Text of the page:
News: West Pennine Moors heading for notification

photo 2-3

Natural England is taking forward the West Pennine Moors for SSSI notification in the coming financial year. Hooray! It’s obviously not a done-deal, just an almost done-deal, but it is the freeing up of a log jam that never should have happened.

This is very pleasing news and the next time i see someone senior from Natural England I might have to buy them lunch!

Well done NE – I still wonder whether you are fit for purpose but at least this shows that you aren’t totally unfit.

Also well done to all those locals who have been collecting data on Sphagnum mosses, breeding birds and other wildlife for years – and years – to make the case that was well-made years ago, and have then persevered with writing letters, sending emails, and having meetings in order to progress the case satisfactorily.

And well done to the local MP, Jake Berry (Rossendale and Darwen, Con), who has been very active and supportive too. Well done, him!

And well done to others who have done things about which I know nothing in order to help this come to pass – whoever you are, and whatever you did, well done to you too.
It’s all in the past now (almost) but if you want to read previous blogs on the West Pennine Moors see Natural England seem to have forgotten the West Pennine moors, 2 April 2015West Pennine Moors, 12 June 2015; West Pennine Moors Again, 22 June 2015; Dear Natural England, 22 June 2015; Fair do’s, 22 June 2015; Gate Zero and the West Pennine Moors, 21 September 2015; What the frack? West Pennine Moors, 28 September 2015; A barn of special scientific interest? West Pennine Moors, 28 September 2015; West Pennine Moors complaint to NE over their response, 28 September 2015; Gate Zero and the West Pennine Moors, 5 October 2015.

So there is good news! Hooray!

But there is also, of course, a list of uncertainties and worries.

No site is protected until it is protected – and the West Pennine Moors are simply heading for protection, they haven’t yet got it.  Have a sparkling white, but keep the champagne on ice for a while.

Protected sites need their protection to be implemented, and that remains to be seen.

But more generally, the fact that we kicked up a fuss about this site has certainly helped its cause, but that may be to the detriment of other sites.  I am still concerned at the Gate Zero process and the possibility that some equally deserving sites haven’t made the cut.

But for now – celebrate because something good is happening.

West Pennines-1


Website Pin Facebook Twitter Myspace Friendfeed Technorati Digg Google StumbleUpon Premium Responsive

Get email notifications of new blog posts

Registration confirmation will be emailed to you.

8 Replies to “News: West Pennine Moors heading for notification”

  1. I'll have to make do with coffee and an Eccles Cake as I'm not working at home.

    And I'll give a plug to my local MP, Rt Hon Lindsay Hoyle, MP for Chorley (and a Deputy Speaker), who's also been pushing Natural England for this SSSI designation - having originally been pursuing a West Pennine Moors AONB. And to Mr Peter Jepson, now retired Lancashire County Council Senior Ecologist, who's been pursing this for what seems like forever.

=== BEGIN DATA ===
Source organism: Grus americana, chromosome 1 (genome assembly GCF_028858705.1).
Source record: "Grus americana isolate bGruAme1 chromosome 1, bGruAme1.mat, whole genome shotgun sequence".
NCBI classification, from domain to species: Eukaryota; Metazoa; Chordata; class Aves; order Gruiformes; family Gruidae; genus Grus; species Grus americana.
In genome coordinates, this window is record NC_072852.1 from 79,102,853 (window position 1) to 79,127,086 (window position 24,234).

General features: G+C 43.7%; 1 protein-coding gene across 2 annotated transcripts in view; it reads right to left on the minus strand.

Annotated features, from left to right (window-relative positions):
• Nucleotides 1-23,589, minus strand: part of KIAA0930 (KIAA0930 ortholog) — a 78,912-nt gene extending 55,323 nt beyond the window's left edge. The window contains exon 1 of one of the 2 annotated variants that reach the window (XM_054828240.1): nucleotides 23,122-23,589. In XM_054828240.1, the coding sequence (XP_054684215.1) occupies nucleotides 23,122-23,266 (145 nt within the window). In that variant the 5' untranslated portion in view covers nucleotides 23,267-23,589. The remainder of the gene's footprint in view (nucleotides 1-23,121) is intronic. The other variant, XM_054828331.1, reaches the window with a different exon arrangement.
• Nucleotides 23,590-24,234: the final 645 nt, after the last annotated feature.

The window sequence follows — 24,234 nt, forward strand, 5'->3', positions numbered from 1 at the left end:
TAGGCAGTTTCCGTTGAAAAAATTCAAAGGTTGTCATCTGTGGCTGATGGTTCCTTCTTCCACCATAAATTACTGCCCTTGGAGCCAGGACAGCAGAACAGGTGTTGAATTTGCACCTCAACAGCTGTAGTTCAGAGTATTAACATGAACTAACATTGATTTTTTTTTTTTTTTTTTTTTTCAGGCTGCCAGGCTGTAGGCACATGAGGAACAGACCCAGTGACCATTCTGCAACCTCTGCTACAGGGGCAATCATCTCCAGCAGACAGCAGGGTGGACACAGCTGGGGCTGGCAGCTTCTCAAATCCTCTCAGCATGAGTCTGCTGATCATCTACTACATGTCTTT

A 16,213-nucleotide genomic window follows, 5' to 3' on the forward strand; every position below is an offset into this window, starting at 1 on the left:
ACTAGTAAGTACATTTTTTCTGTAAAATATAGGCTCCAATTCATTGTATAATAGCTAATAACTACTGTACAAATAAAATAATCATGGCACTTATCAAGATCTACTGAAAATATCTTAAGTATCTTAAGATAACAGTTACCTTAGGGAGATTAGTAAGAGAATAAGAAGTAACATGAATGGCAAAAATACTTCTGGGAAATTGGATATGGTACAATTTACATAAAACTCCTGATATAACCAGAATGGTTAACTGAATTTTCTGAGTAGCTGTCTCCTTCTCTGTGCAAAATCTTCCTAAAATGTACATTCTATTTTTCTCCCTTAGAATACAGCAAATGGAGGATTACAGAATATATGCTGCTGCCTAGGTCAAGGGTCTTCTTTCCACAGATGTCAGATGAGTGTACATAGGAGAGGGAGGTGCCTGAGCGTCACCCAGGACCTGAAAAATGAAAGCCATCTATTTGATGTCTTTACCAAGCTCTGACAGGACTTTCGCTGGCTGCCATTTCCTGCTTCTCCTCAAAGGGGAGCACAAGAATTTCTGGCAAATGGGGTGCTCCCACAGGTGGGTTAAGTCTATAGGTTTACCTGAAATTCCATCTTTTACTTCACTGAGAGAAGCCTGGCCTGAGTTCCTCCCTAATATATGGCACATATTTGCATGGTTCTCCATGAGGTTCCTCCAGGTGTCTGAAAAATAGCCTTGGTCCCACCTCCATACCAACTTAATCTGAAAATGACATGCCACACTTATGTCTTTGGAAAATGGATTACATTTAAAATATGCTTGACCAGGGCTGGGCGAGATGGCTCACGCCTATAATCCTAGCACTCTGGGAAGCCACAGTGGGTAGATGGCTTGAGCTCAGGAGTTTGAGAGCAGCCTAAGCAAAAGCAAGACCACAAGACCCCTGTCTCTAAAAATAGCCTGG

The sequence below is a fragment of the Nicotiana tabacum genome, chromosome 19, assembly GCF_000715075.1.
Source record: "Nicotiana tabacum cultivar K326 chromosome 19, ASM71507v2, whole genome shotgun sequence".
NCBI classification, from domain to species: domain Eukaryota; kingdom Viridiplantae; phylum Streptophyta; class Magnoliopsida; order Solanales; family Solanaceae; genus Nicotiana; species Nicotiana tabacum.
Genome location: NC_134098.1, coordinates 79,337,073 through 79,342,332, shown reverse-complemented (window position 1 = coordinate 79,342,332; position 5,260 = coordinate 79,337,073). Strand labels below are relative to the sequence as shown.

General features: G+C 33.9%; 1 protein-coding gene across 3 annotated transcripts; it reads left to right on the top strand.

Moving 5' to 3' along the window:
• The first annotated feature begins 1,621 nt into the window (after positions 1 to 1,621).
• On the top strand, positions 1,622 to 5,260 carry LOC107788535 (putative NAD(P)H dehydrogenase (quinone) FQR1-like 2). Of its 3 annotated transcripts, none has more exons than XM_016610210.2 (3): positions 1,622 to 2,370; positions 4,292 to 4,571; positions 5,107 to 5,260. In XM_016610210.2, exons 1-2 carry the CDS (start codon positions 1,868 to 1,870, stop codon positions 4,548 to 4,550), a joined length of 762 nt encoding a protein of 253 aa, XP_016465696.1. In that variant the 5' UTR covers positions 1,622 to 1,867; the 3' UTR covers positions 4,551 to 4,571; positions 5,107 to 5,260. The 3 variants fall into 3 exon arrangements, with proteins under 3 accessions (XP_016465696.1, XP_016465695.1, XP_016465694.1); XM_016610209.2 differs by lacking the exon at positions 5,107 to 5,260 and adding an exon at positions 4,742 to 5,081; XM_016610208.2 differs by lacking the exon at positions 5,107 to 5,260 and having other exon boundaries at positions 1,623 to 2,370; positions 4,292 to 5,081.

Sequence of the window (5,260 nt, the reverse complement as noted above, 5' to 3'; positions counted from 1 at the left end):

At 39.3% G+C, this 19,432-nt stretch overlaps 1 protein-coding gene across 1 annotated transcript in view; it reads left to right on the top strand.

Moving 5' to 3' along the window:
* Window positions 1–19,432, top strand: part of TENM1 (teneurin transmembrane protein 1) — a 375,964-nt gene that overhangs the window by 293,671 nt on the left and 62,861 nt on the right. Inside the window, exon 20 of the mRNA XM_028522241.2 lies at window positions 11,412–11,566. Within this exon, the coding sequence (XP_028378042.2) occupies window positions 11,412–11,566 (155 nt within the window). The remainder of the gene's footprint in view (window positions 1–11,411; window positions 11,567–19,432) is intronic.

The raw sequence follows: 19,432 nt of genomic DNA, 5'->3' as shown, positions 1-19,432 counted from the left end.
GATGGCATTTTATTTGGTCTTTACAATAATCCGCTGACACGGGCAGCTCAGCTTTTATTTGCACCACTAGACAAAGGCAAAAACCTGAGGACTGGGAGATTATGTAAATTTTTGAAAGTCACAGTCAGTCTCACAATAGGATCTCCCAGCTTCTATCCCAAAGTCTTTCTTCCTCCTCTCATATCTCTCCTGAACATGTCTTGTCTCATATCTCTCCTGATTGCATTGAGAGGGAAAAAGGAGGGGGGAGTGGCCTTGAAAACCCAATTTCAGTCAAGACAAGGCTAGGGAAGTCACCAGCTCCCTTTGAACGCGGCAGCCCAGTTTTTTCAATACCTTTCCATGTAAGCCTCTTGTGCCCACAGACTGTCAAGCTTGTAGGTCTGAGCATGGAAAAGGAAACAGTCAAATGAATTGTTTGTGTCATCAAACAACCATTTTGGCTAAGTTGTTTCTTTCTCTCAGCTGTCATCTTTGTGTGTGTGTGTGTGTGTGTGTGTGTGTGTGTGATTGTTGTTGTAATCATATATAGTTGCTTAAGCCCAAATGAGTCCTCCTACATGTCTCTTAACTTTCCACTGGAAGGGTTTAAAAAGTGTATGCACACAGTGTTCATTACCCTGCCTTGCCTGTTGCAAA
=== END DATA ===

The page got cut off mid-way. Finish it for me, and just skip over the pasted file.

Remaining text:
If it actually becomes a SSSI, a slice of buttered barmbrack may be in order...

    1. David - indeed! Thank you for filling in some gaps in my knowledge (there are plenty of them!). Well done them too!

  2. This is good news indeed. More power you your elbow, and of course all the named and unnamed heroes who have fought long for this.

  3. Fantastic news, well done everyone, whoever's been involved. Slight query: what's to stop the landowner doing lots of damaging stuff quickly before they are prevented? Is there some way of stopping (further) damage immediately, now that the area is going to be protected?

  4. Interesting to compare the photo you posted in This is a damaged landscape on a managed grouse moor to the photo of what a natural (if there is such a thing) moorland landscape should look like. I trust Natural England are aware of this huge difference in the quality of moorland landscape environment due to the destructive overmanagement by grouse moor owners, and take due note of it in their assessments for SSSI status.

  5. Excellent news .... but it would not be wise to hold one's breath where site protection (SSSI or SPA / SAC) is concerned ....

    With respect I fear that .... "no site is protected until it's protected" doesn't apply in parts of the north, see This action has still not been addressed beyond NE (not the perpetrator) plugging the breach. Any impact on nationally rare invertebrates is apparently not their problem but down to 'a. n. other' to prove, nor did the RPA express any interest in recovering public funds by virtue of breach of cross compliance!

    So, well done in keeping the WPMs high profile & here's to a positive outcome.


Leave a Reply

Your email address will not be published. Required fields are marked *

This site uses Akismet to reduce spam. Learn how your comment data is processed.